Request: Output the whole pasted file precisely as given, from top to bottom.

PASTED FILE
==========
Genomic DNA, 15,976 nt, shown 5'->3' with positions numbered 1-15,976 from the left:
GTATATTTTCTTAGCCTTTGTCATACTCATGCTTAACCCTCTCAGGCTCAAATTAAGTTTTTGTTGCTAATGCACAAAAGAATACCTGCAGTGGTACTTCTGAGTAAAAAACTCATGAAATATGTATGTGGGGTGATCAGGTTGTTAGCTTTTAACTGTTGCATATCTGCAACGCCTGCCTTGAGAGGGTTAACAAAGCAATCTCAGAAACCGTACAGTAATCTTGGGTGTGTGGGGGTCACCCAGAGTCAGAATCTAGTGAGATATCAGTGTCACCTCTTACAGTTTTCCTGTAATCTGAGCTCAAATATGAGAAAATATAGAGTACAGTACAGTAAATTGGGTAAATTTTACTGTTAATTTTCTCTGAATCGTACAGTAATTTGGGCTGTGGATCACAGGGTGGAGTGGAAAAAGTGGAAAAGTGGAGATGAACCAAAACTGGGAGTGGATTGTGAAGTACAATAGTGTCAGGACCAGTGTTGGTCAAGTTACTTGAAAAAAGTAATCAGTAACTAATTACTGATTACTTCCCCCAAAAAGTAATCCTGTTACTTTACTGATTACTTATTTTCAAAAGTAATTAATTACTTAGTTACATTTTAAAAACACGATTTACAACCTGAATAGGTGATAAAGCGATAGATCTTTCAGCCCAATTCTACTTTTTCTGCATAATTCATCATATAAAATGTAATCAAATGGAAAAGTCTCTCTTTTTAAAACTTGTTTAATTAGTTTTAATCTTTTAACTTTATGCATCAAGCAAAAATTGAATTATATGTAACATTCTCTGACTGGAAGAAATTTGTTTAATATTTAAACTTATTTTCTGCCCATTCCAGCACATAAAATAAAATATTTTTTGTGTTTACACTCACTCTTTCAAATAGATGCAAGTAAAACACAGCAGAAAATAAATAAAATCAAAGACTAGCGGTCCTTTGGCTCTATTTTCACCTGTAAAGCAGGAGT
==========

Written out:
Genomic DNA, 15,976 nt, shown 5'->3' with positions numbered 1-15,976 from the left:
GTATATTTTCTTAGCCTTTGTCATACTCATGCTTAACCCTCTCAGGCTCAAATTAAGTTTTTGTTGCTAATGCACAAAAGAATACCTGCAGTGGTACTTCTGAGTAAAAAACTCATGAAATATGTATGTGGGGTGATCAGGTTGTTAGCTTTTAACTGTTGCATATCTGCAACGCCTGCCTTGAGAGGGTTAACAAAGCAATCTCAGAAACCGTACAGTAATCTTGGGTGTGTGGGGGTCACCCAGAGTCAGAATCTAGTGAGATATCAGTGTCACCTCTTACAGTTTTCCTGTAATCTGAGCTCAAATATGAGAAAATATAGAGTACAGTACAGTAAATTGGGTAAATTTTACTGTTAATTTTCTCTGAATCGTACAGTAATTTGGGCTGTGGATCACAGGGTGGAGTGGAAAAAGTGGAAAAGTGGAGATGAACCAAAACTGGGAGTGGATTGTGAAGTACAATAGTGTCAGGACCAGTGTTGGTCAAGTTACTTGAAAAAAGTAATCAGTAACTAATTACTGATTACTTCCCCCAAAAAGTAATCCTGTTACTTTACTGATTACTTATTTTCAAAAGTAATTAATTACTTAGTTACATTTTAAAAACACGATTTACAACCTGAATAGGTGATAAAGCGATAGATCTTTCAGCCCAATTCTACTTTTTCTGCATAATTCATCATATAAAATGTAATCAAATGGAAAAGTCTCTCTTTTTAAAACTTGTTTAATTAGTTTTAATCTTTTAACTTTATGCATCAAGCAAAAATTGAATTATATGTAACATTCTCTGACTGGAAGAAATTTGTTTAATATTTAAACTTATTTTCTGCCCATTCCAGCACATAAAATAAAATATTTTTTGTGTTTACACTCACTCTTTCAAATAGATGCAAGTAAAACACAGCAGAAAATAAATAAAATCAAAGACTAGCGGTCCTTTGGCTCTATTTTCACCTGTAAAGCAGGAGT